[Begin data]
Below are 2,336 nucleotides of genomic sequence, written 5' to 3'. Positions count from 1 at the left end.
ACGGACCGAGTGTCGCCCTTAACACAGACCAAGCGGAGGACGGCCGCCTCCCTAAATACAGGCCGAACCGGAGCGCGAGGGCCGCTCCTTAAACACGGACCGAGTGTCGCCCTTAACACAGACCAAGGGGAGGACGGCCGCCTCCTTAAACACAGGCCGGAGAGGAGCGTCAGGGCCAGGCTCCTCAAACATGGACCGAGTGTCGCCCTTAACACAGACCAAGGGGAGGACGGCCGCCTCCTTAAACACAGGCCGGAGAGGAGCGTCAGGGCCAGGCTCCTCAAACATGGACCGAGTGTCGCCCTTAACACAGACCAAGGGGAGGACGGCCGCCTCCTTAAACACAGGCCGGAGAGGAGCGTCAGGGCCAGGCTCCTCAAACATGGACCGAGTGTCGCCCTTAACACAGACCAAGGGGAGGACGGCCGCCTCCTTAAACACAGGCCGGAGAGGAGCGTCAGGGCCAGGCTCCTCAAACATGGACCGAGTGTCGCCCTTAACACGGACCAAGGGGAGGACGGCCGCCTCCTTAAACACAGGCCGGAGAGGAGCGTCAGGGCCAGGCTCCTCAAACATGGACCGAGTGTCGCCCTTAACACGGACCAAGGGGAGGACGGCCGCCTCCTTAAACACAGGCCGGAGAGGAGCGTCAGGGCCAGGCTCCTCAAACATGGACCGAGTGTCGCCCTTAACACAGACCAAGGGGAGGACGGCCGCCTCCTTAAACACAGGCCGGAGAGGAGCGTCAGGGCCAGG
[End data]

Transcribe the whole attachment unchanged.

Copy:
Below are 2,336 nucleotides of genomic sequence, written 5' to 3'. Positions count from 1 at the left end.
ACGGACCGAGTGTCGCCCTTAACACAGACCAAGCGGAGGACGGCCGCCTCCCTAAATACAGGCCGAACCGGAGCGCGAGGGCCGCTCCTTAAACACGGACCGAGTGTCGCCCTTAACACAGACCAAGGGGAGGACGGCCGCCTCCTTAAACACAGGCCGGAGAGGAGCGTCAGGGCCAGGCTCCTCAAACATGGACCGAGTGTCGCCCTTAACACAGACCAAGGGGAGGACGGCCGCCTCCTTAAACACAGGCCGGAGAGGAGCGTCAGGGCCAGGCTCCTCAAACATGGACCGAGTGTCGCCCTTAACACAGACCAAGGGGAGGACGGCCGCCTCCTTAAACACAGGCCGGAGAGGAGCGTCAGGGCCAGGCTCCTCAAACATGGACCGAGTGTCGCCCTTAACACAGACCAAGGGGAGGACGGCCGCCTCCTTAAACACAGGCCGGAGAGGAGCGTCAGGGCCAGGCTCCTCAAACATGGACCGAGTGTCGCCCTTAACACGGACCAAGGGGAGGACGGCCGCCTCCTTAAACACAGGCCGGAGAGGAGCGTCAGGGCCAGGCTCCTCAAACATGGACCGAGTGTCGCCCTTAACACGGACCAAGGGGAGGACGGCCGCCTCCTTAAACACAGGCCGGAGAGGAGCGTCAGGGCCAGGCTCCTCAAACATGGACCGAGTGTCGCCCTTAACACAGACCAAGGGGAGGACGGCCGCCTCCTTAAACACAGGCCGGAGAGGAGCGTCAGGGCCAGG